One of the best businesses in the world is one that is pretty much ignored by investors: insurance stocks. Insurance is basically a giant casino, but instead of betting on cards and dice the players are betting on casualty and loss rates as well as life expectancy.
Property and casualty companies know the odds of you having an accident, a home or some sort of business loss and they price the policy to reflect those odds. You are betting you will have a loss and they are betting you won’t, and the odds are set to give them a huge edge.
Life Insurance companies have an even better deal. You are betting you will die sooner rather than later and they are betting you will not. Since they have enough actuarial data that they pretty much know when you will die; they have an enormous edge over you. Best of all, both types of companies accept your bet and then place the money in their investment account until they have a loss. The profits earned on your bet are theirs to keep.
The recent market setback is giving us a chance to buy some insurance stocks at bargain prices. A significant portion of insurance companies’ profits come from profits earned on policy holder’s capital, and investing this “float” has been a chief component of Warren Buffett’s huge returns over the past 40 years.
With that in mind, here’s a look at two underappreciated insurance stocks worth buying for long-term value.
Insurance Stocks: Prudential Financial (PRU)
Prudential Financial (PRU) is one of the largest insurance companies in the world, with more than $1 trillion in total assets. The company operates through three divisions: U.S. Retirement Solutions and Investment Management, US Individual Life and Group Insurance, and International Insurance. PRU also has what it calls a closed block of business, which is policies and products no longer offered by the company that are in runoff mode.
Prudential is expanding in Japan and emerging markets with its life insurance operations, and that should help drive long-term growth. The company should also see strong growth in the U.S.-based retirement planning and wealth management business. PRU stock has been generous with shareholders and returned more than $2 billion in the form of dividends and stock buybacks in 2015.
PRU stock has slipped almost 20% in 2015 and currently trades at just 71% of book value. PRU yields more than 4% at current prices, so it may appeal to income investors as well as more growth-oriented accounts.
Insurance Stocks: Hallmark Financial Services (HALL)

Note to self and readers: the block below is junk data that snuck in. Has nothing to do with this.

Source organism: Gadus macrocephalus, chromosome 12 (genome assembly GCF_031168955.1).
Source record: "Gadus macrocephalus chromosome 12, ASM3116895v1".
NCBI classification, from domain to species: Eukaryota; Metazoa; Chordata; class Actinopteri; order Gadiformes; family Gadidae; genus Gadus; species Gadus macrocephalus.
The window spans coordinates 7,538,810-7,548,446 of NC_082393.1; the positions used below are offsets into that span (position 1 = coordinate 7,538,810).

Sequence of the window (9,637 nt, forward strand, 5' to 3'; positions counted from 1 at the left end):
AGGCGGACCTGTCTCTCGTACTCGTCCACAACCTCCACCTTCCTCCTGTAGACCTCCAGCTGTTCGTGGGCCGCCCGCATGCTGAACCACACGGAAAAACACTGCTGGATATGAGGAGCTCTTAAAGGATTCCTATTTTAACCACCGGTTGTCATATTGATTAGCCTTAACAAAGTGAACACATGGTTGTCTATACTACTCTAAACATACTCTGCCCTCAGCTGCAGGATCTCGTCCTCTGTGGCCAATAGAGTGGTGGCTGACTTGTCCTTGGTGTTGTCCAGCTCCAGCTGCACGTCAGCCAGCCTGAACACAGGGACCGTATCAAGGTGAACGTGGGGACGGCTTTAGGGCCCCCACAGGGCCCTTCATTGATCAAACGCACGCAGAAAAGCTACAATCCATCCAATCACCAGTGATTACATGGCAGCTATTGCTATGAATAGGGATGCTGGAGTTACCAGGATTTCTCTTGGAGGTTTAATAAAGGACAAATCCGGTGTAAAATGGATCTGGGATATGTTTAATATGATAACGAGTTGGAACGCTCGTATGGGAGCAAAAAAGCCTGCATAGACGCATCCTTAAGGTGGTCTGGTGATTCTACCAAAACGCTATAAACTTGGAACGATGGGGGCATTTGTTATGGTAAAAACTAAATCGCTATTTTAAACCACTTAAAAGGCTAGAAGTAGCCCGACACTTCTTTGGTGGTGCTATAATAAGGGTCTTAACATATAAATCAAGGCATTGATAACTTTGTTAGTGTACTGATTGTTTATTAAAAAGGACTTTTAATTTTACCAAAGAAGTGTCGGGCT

Hallmark Financial Services is a property and casualty insurance company that operates in niche markets. The company offers personal line such as auto, and renter insurance, but the real driver of its growth has been the commercial insurance markets.
Hallmark Financial serves industries like restaurants, contractors and auto storage and care facilities. It also offers specialty coverages like medical professional, airport and aircraft insurance, focusing on the rural and smaller cities in the western U.S., as well as Arkansas, Hawaii and Missouri. In Texas and Montana, Hallmark also offers workers compensation insurance.
The company has a huge 3rd quarter of 2015, with earnings that were almost 100% higher than the comparable quarter in 2014. In spite of this, HALL stock has fallen in the recent market decline and now trades at just 80% of book value and 10.6 times forward earnings.
The focus on niche regional and product markets should pay off and allow the company to grow at strong pace for the next several years. At the current price, HALL stock appears to be a bargain that should reward patient, long-term shareholders.
Insurance stocks have helped many famous investors like Warren Buffett and Shelby Davis earn huge returns in the past and should continue to so in the future.
As of this writing, Tim Melvin did not hold a position in any of the aforementioned securities. He is the author of the Banking on Profits newsletter covering the community bank stock opportunity and the Deep Value Reportthat seeks out undervalued stocks that are likely to survive until they thrive and capture the value effect that has been proven to beat the market over time.
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